Part two of the presentation will focus on ISANS bridging programs to support IEHPs in Nova Scotia & beyond, and both pre & post arrival. Our “menu of options” approach includes ground-breaking exam preparation programs for pharmacists, physicians and dentists; as well as supports such as employment counselling, practice interviews & the Career Pathways Loan Fund. Emerging results on national exams suggest this approach to bridging is remarkably effective. Third, we will examine the ISANS communication programs which encompass both language training and workplace culture. The Communications Skills for Internationally Educated Healthcare Professions will be highlighted along with a range of other innovative language programs available in classroom, online and workplace-based formats. Many of these programs are available both pre & post arrival. Our presentation will be as interactive as possible within the given time constraints, and rather than focus on program detail, we will present our IEHP work over the years under the themes of partnerships and innovation.


Restigouche

The Nova Scotia Sector Council Model - Connection, Collaboration, Creativity!


English, Pillars 4 & 5, Workplace & Community Integration

Janet Everest, Executive Director Health Care Human Resource Sector Council; Kelsey MacLeod, Industry Sector Coordinator, Workplace Initiatives Division - Employer supports for Skills, Training and HR Solutions, Nova Scotia Department of Labour and Advanced Education

Sector councils are industry organizations that address human resource and skills development issues within their respective industry sectors. There are a number of regional and national sector councils, each as unique as the industry sector they serve.

The Nova Scotia Health Care Human Resource Sector Council maintains close ties with health sector stakeholders such as employers, employees, industry organizations, regulatory bodies, educational institutions and government departments and related agencies. These relationships with such a wide base of stakeholders allows the Council on-going access to the expertise, ingenuity and guidance that helps address the human resource issues of the sector. By providing objective focus in occupational and labour market analyses, sustaining collaborative linkages and consulting with employers to understand health human resource challenges, the Council contributes to a viable, well trained health sector workforce through information sharing, training and providing a forum for open discussion between stakeholders.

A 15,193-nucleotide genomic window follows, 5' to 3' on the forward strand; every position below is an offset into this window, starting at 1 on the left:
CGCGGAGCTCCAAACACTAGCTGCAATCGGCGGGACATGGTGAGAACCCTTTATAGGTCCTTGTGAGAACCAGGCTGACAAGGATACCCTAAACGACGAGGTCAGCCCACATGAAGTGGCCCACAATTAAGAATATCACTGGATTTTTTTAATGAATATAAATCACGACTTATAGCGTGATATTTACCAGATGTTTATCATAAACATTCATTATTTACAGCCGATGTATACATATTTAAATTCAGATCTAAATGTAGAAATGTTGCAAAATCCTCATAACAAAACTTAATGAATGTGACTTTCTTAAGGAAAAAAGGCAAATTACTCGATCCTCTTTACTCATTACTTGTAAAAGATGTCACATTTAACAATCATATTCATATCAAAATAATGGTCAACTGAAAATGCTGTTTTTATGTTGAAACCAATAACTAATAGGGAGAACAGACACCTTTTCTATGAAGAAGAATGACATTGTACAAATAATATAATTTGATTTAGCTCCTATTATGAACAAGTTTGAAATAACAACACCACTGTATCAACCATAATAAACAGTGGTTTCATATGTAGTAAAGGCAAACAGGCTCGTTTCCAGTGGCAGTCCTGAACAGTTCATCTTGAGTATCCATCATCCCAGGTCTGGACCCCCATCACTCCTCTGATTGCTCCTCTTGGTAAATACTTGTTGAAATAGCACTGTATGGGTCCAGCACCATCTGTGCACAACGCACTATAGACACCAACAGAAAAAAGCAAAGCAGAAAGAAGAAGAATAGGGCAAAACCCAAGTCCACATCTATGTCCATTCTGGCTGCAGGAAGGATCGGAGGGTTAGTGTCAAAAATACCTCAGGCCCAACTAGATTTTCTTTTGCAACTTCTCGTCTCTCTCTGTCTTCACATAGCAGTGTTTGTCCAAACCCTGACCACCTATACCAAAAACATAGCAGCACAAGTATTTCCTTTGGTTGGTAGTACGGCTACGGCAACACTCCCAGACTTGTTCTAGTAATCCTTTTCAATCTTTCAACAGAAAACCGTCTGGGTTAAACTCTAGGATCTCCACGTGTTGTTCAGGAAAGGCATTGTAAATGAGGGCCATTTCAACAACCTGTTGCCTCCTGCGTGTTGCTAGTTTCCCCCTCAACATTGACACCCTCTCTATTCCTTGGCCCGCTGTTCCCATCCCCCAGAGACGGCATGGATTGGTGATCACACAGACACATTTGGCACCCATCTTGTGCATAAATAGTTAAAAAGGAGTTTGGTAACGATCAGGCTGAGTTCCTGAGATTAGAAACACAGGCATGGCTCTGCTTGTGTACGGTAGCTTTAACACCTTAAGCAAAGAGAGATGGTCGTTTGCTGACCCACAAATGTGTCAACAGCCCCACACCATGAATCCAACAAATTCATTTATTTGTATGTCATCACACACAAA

The Council is a member of the Association of Industry Sector Councils (AISC) which receives funding through the Nova Scotia Department of Labour and Advanced Education (DLAE) Workplace Initiatives Division.

Recognizing the value of the Sector Councils, the Nova Scotia Department of Labour and Advanced Education, in consultation with the Atlantic Industry Sector Councils, funded the Three Year Sector Council Pilot Project which provided outcome based funding to sector councils and sector council like organizations over the three year period 2012-2015. Upon completion of the project, the Department of Labour and Advanced Education undertook a review of the program.

This presentation will


  1. Provide an overview of the sector council model in Nova Scotia

  2. Discuss the Three Year Sector Council Pilot Review findings and next steps for the program

  3. Provide examples of the activities of the Health Care Human Resource Sector Council in Nova Scotia and how the Council contributes to a viable, competent workforce within the Nova Scotia Health sector.